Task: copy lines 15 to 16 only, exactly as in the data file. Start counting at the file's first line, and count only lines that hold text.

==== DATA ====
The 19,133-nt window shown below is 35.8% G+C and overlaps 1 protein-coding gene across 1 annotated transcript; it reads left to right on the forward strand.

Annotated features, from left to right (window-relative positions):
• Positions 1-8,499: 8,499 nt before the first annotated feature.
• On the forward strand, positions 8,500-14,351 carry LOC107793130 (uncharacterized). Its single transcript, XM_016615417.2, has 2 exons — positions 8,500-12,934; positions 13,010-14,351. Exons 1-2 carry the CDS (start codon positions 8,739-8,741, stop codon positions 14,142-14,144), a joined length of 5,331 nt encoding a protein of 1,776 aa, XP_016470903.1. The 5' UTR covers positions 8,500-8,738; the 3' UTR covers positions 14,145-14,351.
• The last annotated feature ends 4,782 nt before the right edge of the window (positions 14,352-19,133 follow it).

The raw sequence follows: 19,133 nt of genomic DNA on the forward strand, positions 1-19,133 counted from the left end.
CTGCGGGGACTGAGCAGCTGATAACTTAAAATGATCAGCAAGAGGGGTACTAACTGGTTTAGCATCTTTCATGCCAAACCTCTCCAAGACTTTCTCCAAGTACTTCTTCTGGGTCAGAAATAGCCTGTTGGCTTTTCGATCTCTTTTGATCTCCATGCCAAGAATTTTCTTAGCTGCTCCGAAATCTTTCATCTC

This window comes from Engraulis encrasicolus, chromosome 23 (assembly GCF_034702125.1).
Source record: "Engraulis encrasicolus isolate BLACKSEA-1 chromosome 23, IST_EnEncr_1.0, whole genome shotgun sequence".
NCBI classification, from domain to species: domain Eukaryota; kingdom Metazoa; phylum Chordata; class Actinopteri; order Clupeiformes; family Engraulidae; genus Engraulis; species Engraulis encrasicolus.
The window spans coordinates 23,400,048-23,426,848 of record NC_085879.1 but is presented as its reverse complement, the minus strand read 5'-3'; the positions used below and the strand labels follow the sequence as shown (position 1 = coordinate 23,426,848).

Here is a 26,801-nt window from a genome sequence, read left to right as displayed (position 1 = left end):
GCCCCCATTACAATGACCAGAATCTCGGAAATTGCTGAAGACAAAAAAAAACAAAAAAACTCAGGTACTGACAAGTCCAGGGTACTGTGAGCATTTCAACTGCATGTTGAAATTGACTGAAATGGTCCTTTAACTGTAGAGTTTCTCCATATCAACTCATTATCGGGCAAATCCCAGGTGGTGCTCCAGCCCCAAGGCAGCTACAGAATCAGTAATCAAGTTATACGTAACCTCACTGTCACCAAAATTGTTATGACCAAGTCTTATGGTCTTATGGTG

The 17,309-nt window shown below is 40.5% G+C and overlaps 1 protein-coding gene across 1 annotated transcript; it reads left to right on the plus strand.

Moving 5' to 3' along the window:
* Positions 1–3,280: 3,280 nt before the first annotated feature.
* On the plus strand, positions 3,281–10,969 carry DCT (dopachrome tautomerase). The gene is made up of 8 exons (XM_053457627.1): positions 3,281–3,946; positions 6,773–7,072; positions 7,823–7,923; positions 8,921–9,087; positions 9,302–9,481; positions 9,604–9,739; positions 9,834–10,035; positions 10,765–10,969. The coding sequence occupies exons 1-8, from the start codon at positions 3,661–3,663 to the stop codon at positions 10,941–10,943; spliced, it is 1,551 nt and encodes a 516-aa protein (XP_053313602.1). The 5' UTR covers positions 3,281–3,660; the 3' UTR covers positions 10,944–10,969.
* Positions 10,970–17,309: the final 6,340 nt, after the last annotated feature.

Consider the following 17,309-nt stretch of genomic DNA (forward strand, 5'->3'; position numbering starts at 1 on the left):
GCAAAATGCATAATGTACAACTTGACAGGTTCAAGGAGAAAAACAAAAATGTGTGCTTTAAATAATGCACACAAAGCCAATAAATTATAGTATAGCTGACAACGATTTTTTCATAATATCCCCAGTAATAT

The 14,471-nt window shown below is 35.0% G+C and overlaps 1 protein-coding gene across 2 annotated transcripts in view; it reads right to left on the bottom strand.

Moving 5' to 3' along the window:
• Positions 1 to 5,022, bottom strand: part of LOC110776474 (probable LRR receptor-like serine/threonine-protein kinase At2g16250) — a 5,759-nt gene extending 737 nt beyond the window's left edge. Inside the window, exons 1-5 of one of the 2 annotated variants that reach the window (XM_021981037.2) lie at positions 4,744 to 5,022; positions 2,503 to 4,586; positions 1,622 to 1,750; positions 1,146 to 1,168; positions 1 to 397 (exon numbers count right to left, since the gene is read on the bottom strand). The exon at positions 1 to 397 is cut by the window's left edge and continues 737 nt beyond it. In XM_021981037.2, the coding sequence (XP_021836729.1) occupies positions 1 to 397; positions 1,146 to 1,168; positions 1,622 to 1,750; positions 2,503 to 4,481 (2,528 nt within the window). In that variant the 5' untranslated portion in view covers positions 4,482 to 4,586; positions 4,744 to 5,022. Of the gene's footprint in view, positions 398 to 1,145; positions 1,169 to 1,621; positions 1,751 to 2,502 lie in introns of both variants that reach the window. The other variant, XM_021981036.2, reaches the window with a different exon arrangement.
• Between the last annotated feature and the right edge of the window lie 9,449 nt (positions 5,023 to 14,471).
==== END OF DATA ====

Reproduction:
Moving 5' to 3' along the window:
* Positions 1–3,280: 3,280 nt before the first annotated feature.